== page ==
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Black Earth City: When Russia Ran Wild (And So Did We) Paperback – Bargain Price, March 1, 2003


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$349.00 $24.43

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Product Details

  • Paperback: 224 pages
  • Publisher: Picador (March 1, 2003)
  • ISBN-10: 0312420617
  • ASIN: B000H2N7V0
  • Product Dimensions: 8.1 x 5.4 x 0.7 inches
  • Shipping Weight: 7.2 ounces
  • Average Customer Review: 4.0 out of 5 stars  See all reviews (3 customer reviews)
  • Amazon Best Sellers Rank: #2,438,828 in Books (See Top 100 in Books)

Editorial Reviews

Amazon.com Review

Charlotte Hobson arrived in the Russian city of Voronezh just in time to witness the Soviet Union careening toward its last day of existence. There she found a city exploding from 70 years of pent-up desire. In Hostel No. 4, her fellow students plunged into a sexual revolution ribald even by American standards. With sudden shortages and hyperinflation, Hobson and her mates lived on cheap vodka, the imperative to escape the tedium of the Soviet era, and the fever of a transition from an oppressive government to one full of risks, decadence, and the unknown. In this tender and poignant memoir, Hobson immerses herself in the beautiful, impenetrable, and dark lexicon of the Russians--the old superstitions, the brutal military service, the vibrant and tempestuous loves nurtured by minus-20-degree temperatures--and evokes a bittersweet passage full of excitement, mayhem, and despair. --Lesley Reed --This text refers to an out of print or unavailable edition of this title.

From Publishers Weekly

When Hobson, a British-born descendant of White Russians, first planned the trip that forms the basis of this memoir, she thought she was traveling to the Soviet Union. But a month before her departure in 1991, a failed right-wing putsch in Moscow consigned that destination to the pages of history and ushered in the dawn of a "New Russia." Some 500 kilometers south of Moscow, in the provincial university town of Voronezh that is to be Hobson's home for the next year, a political and economic lethargy muffles the cataclysmic events of the capital. For most of the residents of Hostel No. 4, where the author takes up quarters, there is little novelty in the "new" Russia. Heavy drinking, escapist plots and extravagant romances are marks of the national psyche, as they have since well before the revolution (first and second). Yet for Hobson, even the time-honored tradition of drinking vodka on a commuter train is an adventure, and she treasures the details of an exotically mundane life. And while her title may nod to at least a modest political account, her well-groomed diary is unapologetically concerned more with Hobson and company's new independence than with Russia's. While many of the vignettes are amusing and the characters often charming, the narrative already feels dated after all, even sleepy Voronezh has abandoned the Soviet trappings that Hobson describes, if not the wild nights she remembers so fondly.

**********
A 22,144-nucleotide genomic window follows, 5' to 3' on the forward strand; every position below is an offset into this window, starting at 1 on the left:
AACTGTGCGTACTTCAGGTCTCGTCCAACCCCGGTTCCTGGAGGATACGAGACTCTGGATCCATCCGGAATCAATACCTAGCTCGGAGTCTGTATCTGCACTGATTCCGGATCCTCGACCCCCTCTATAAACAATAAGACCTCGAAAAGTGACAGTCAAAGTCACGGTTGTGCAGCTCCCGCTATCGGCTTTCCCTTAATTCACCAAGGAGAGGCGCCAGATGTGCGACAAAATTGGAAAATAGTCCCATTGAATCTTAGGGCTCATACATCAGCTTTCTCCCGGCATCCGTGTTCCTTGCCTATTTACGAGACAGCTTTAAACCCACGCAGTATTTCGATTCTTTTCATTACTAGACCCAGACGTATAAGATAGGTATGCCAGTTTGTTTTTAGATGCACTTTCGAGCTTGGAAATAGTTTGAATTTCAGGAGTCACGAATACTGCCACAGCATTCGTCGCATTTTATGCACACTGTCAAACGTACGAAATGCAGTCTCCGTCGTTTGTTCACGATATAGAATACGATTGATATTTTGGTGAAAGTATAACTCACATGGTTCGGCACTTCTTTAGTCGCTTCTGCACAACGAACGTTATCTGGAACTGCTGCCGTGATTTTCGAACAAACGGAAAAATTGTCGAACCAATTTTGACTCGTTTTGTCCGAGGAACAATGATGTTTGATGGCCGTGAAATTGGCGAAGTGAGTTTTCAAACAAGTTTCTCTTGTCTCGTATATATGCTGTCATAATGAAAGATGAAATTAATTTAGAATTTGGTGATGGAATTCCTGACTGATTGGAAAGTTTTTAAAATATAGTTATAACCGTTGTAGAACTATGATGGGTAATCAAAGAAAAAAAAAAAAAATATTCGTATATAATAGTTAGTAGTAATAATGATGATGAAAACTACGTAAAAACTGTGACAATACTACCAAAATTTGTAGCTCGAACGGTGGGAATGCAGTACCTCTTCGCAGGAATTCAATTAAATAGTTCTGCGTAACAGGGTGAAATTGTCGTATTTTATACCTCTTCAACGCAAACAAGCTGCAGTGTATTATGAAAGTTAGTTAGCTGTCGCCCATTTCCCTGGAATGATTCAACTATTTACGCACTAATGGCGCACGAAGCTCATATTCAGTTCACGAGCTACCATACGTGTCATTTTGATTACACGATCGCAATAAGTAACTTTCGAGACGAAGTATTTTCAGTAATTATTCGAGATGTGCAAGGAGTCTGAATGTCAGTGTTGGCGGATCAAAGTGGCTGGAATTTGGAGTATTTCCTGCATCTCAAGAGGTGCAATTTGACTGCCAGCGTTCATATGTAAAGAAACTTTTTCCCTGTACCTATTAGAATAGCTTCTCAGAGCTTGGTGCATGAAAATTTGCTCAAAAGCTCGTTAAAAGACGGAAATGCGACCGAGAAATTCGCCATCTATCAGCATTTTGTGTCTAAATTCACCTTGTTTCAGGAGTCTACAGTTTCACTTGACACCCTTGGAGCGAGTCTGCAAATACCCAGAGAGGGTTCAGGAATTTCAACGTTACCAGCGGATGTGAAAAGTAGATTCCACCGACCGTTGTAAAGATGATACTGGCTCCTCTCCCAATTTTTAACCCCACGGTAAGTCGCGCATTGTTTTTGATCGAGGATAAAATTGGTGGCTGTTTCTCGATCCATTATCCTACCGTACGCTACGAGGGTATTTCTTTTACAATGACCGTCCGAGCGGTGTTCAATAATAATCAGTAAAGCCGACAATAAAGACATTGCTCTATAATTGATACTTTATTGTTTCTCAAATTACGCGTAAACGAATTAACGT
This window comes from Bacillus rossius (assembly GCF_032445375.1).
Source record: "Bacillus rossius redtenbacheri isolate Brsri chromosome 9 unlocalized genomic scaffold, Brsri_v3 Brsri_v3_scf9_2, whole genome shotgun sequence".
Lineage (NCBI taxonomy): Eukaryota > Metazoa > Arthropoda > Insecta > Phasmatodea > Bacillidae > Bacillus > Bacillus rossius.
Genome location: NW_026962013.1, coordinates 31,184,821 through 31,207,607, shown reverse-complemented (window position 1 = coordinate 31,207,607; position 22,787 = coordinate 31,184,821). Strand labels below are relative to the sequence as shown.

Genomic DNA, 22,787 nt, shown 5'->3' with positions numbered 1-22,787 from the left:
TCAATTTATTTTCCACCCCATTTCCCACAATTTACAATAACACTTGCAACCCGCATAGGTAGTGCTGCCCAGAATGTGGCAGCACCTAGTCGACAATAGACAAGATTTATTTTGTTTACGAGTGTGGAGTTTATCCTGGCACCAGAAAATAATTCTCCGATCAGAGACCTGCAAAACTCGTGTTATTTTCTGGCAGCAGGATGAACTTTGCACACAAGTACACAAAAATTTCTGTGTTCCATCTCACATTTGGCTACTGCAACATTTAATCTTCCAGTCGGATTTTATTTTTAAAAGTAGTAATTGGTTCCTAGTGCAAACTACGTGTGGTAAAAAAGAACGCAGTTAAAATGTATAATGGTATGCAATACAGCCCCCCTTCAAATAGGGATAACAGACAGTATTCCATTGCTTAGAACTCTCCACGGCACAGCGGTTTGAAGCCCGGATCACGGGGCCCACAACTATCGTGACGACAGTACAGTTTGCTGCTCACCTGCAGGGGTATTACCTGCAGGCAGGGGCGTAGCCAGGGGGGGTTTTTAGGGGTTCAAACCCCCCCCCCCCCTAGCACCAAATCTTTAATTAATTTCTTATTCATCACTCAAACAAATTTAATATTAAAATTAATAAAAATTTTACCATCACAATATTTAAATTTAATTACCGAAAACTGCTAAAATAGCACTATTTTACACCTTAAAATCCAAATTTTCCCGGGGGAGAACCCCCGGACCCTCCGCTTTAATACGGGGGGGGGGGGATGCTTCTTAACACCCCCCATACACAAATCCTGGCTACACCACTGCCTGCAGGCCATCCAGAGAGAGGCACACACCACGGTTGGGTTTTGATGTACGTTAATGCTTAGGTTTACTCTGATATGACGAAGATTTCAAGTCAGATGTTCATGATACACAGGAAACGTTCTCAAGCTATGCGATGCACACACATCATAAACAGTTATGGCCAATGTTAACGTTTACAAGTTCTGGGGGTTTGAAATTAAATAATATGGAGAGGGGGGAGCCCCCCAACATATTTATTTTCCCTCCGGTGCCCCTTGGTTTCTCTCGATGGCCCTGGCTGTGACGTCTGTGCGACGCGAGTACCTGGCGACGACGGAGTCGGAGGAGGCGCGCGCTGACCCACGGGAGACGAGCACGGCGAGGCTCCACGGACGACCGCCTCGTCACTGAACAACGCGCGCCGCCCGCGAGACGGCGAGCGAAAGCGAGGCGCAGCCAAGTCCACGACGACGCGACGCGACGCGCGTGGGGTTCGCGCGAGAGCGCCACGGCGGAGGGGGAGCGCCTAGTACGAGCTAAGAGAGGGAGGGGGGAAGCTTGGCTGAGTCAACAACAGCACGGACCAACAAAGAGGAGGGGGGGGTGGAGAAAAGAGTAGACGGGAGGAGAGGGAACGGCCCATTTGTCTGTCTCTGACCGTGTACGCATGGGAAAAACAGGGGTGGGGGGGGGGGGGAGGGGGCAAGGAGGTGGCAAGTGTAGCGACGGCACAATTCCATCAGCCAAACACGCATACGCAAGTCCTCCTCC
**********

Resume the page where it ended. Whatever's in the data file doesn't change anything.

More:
Copyright 2001 Cahners Business Information, Inc.

--This text refers to an out of print or unavailable edition of this title.

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8 of 9 people found the following review helpful By A Customer on January 26, 2002
Format: Hardcover
I spent an academic year in Russia, just as Charlotte did, only two years later. I found this book really riveting, and could barely put it down until I had quickly finished it. My congratulations to the author for capturing so well the atmosphere of magical Russia and its warm countrymen, along with a glimpse into the country's painful history and current problems. I am so pleased I had the opportunity to read this book.
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1 of 1 people found the following review helpful By Kevin M Quigg VINE VOICE on July 20, 2009
Format: Paperback
Although there is little history or sociology in this book, I enjoyed it for the viewpoint of Soviet society in a changing era. Hobson was a student of the Russian language studying at a local university. She describes life in the student hostel she lived in, along with all the interactions with other foreigners and Russian students. She said very little about the university. This book details all the interactions with other Russian students, and life in the USSR during this transition. After the New Year came, she experienced life in the Russian Federation. Society's mores certainly changed during this time.

This book shows a personal experience of a society changing from Communist to Capitalist. It is interesting in how Soviet mores changed drastically during this time. The book had a good flow to it and reads easily.
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3 of 4 people found the following review helpful By "petersv" on February 10, 2002
Format: Hardcover
This account of the author's year as a foreign student in Voronezh covers much of the same ground seen in othe memoirs of the new Russia (see, e.g., Casino Moscow). Unlike most other such books, though, the author is in the provinces, away from glitter and mob life in Moscow. Worth a read, although I wish it had been published sooner after the events described.
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